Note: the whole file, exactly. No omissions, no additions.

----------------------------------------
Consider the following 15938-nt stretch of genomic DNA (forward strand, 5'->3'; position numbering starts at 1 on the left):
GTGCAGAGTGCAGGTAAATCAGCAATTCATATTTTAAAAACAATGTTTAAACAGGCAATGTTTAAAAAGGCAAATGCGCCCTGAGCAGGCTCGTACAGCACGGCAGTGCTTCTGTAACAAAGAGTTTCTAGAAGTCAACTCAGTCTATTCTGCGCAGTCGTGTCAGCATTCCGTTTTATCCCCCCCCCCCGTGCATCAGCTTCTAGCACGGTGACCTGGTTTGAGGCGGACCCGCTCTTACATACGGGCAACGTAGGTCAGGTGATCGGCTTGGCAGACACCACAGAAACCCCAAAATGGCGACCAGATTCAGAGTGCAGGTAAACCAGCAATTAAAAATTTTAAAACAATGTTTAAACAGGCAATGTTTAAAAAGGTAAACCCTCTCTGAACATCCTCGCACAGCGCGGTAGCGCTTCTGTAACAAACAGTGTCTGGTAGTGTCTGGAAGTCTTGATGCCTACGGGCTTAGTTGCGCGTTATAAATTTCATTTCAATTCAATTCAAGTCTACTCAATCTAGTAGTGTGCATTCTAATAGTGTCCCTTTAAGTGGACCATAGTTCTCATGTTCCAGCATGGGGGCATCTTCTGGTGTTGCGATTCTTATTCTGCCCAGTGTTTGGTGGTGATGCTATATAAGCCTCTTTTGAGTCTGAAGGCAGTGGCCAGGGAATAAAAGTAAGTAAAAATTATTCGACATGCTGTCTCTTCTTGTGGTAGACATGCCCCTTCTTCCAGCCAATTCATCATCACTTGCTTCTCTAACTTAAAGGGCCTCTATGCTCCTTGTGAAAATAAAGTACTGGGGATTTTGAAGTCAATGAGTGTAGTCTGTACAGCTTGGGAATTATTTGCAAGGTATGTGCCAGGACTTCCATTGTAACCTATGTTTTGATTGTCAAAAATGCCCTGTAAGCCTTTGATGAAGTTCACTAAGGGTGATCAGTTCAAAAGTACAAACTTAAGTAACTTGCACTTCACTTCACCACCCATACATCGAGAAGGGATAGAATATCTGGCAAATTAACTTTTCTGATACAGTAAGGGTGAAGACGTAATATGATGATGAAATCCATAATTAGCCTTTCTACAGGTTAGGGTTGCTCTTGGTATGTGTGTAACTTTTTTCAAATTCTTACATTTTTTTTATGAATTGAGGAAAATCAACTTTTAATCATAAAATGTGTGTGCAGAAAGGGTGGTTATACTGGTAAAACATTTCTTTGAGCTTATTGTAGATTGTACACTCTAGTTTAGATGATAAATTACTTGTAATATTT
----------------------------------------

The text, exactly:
Consider the following 15938-nt stretch of genomic DNA (forward strand, 5'->3'; position numbering starts at 1 on the left):
GTGCAGAGTGCAGGTAAATCAGCAATTCATATTTTAAAAACAATGTTTAAACAGGCAATGTTTAAAAAGGCAAATGCGCCCTGAGCAGGCTCGTACAGCACGGCAGTGCTTCTGTAACAAAGAGTTTCTAGAAGTCAACTCAGTCTATTCTGCGCAGTCGTGTCAGCATTCCGTTTTATCCCCCCCCCCCGTGCATCAGCTTCTAGCACGGTGACCTGGTTTGAGGCGGACCCGCTCTTACATACGGGCAACGTAGGTCAGGTGATCGGCTTGGCAGACACCACAGAAACCCCAAAATGGCGACCAGATTCAGAGTGCAGGTAAACCAGCAATTAAAAATTTTAAAACAATGTTTAAACAGGCAATGTTTAAAAAGGTAAACCCTCTCTGAACATCCTCGCACAGCGCGGTAGCGCTTCTGTAACAAACAGTGTCTGGTAGTGTCTGGAAGTCTTGATGCCTACGGGCTTAGTTGCGCGTTATAAATTTCATTTCAATTCAATTCAAGTCTACTCAATCTAGTAGTGTGCATTCTAATAGTGTCCCTTTAAGTGGACCATAGTTCTCATGTTCCAGCATGGGGGCATCTTCTGGTGTTGCGATTCTTATTCTGCCCAGTGTTTGGTGGTGATGCTATATAAGCCTCTTTTGAGTCTGAAGGCAGTGGCCAGGGAATAAAAGTAAGTAAAAATTATTCGACATGCTGTCTCTTCTTGTGGTAGACATGCCCCTTCTTCCAGCCAATTCATCATCACTTGCTTCTCTAACTTAAAGGGCCTCTATGCTCCTTGTGAAAATAAAGTACTGGGGATTTTGAAGTCAATGAGTGTAGTCTGTACAGCTTGGGAATTATTTGCAAGGTATGTGCCAGGACTTCCATTGTAACCTATGTTTTGATTGTCAAAAATGCCCTGTAAGCCTTTGATGAAGTTCACTAAGGGTGATCAGTTCAAAAGTACAAACTTAAGTAACTTGCACTTCACTTCACCACCCATACATCGAGAAGGGATAGAATATCTGGCAAATTAACTTTTCTGATACAGTAAGGGTGAAGACGTAATATGATGATGAAATCCATAATTAGCCTTTCTACAGGTTAGGGTTGCTCTTGGTATGTGTGTAACTTTTTTCAAATTCTTACATTTTTTTTATGAATTGAGGAAAATCAACTTTTAATCATAAAATGTGTGTGCAGAAAGGGTGGTTATACTGGTAAAACATTTCTTTGAGCTTATTGTAGATTGTACACTCTAGTTTAGATGATAAATTACTTGTAATATTT